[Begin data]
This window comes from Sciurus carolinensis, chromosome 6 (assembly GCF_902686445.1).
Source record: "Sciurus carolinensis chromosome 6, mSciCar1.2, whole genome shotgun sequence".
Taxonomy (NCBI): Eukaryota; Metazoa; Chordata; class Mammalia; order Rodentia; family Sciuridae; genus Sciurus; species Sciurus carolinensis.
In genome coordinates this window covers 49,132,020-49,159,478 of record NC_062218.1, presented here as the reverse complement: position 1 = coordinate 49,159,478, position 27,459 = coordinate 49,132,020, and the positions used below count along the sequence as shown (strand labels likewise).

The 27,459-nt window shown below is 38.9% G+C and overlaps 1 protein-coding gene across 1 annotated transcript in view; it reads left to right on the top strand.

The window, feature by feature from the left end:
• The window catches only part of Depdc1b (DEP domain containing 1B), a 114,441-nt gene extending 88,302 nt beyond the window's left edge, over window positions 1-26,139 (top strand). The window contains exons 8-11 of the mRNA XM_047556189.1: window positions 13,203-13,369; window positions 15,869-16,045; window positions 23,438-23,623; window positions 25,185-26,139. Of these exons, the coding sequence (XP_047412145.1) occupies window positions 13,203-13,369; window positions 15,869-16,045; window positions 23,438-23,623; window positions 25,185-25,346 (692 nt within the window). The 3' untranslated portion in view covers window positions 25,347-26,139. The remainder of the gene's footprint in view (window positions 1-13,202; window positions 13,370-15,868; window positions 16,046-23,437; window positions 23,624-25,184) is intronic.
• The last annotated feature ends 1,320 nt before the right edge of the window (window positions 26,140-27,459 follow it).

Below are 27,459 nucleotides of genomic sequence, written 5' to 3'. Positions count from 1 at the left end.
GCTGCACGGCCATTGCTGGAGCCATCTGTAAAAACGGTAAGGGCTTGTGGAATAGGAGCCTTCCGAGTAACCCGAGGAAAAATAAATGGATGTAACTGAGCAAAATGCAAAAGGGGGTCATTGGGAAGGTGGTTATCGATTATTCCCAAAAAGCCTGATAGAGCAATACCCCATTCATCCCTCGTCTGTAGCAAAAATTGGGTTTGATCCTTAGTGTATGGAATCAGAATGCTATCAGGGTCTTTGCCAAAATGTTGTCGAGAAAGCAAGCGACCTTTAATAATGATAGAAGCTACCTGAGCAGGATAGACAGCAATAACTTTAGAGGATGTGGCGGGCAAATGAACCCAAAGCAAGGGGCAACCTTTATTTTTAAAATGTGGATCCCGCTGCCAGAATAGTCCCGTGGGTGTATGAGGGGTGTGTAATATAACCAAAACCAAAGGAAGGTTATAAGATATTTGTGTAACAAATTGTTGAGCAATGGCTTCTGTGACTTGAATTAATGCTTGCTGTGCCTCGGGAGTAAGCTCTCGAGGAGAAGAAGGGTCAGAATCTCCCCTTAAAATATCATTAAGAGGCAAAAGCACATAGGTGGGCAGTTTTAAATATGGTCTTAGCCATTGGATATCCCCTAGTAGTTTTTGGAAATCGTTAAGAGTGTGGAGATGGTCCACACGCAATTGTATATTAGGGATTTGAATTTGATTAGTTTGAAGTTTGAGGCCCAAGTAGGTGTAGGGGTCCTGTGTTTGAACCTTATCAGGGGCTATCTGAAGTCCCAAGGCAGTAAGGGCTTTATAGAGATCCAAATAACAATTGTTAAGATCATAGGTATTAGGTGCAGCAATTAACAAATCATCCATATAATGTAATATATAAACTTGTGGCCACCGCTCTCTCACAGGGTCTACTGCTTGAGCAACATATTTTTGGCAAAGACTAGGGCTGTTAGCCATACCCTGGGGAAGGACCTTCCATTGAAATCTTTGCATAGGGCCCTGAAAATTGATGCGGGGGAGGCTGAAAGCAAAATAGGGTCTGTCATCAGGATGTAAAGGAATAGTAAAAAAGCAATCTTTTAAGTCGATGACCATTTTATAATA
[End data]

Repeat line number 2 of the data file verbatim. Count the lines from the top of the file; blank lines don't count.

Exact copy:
Source record: "Sciurus carolinensis chromosome 6, mSciCar1.2, whole genome shotgun sequence".